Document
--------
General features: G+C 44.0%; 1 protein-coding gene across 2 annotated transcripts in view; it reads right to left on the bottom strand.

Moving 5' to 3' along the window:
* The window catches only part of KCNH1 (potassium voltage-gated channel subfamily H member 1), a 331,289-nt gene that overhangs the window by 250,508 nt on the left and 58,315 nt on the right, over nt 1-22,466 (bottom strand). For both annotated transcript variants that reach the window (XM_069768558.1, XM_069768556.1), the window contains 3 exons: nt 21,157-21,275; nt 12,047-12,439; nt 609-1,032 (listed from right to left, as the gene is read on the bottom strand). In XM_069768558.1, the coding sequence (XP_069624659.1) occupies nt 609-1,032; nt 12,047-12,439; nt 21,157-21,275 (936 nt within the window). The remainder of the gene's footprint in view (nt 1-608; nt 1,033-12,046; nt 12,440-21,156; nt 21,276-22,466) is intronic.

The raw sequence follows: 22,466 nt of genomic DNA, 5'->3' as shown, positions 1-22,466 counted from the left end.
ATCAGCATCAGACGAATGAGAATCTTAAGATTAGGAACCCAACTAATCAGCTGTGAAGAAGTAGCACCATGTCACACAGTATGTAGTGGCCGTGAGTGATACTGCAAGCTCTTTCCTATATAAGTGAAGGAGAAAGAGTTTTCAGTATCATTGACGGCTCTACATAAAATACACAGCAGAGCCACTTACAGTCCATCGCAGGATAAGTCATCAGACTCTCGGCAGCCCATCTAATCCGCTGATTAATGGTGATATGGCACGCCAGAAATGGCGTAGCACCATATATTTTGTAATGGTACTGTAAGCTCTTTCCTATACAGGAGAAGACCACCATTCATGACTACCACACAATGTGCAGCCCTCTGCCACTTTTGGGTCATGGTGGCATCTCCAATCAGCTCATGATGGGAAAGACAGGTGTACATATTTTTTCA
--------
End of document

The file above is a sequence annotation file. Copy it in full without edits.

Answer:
General features: G+C 44.0%; 1 protein-coding gene across 2 annotated transcripts in view; it reads right to left on the bottom strand.

Moving 5' to 3' along the window:
* The window catches only part of KCNH1 (potassium voltage-gated channel subfamily H member 1), a 331,289-nt gene that overhangs the window by 250,508 nt on the left and 58,315 nt on the right, over nt 1-22,466 (bottom strand). For both annotated transcript variants that reach the window (XM_069768558.1, XM_069768556.1), the window contains 3 exons: nt 21,157-21,275; nt 12,047-12,439; nt 609-1,032 (listed from right to left, as the gene is read on the bottom strand). In XM_069768558.1, the coding sequence (XP_069624659.1) occupies nt 609-1,032; nt 12,047-12,439; nt 21,157-21,275 (936 nt within the window). The remainder of the gene's footprint in view (nt 1-608; nt 1,033-12,046; nt 12,440-21,156; nt 21,276-22,466) is intronic.

The raw sequence follows: 22,466 nt of genomic DNA, 5'->3' as shown, positions 1-22,466 counted from the left end.
ATCAGCATCAGACGAATGAGAATCTTAAGATTAGGAACCCAACTAATCAGCTGTGAAGAAGTAGCACCATGTCACACAGTATGTAGTGGCCGTGAGTGATACTGCAAGCTCTTTCCTATATAAGTGAAGGAGAAAGAGTTTTCAGTATCATTGACGGCTCTACATAAAATACACAGCAGAGCCACTTACAGTCCATCGCAGGATAAGTCATCAGACTCTCGGCAGCCCATCTAATCCGCTGATTAATGGTGATATGGCACGCCAGAAATGGCGTAGCACCATATATTTTGTAATGGTACTGTAAGCTCTTTCCTATACAGGAGAAGACCACCATTCATGACTACCACACAATGTGCAGCCCTCTGCCACTTTTGGGTCATGGTGGCATCTCCAATCAGCTCATGATGGGAAAGACAGGTGTACATATTTTTTCA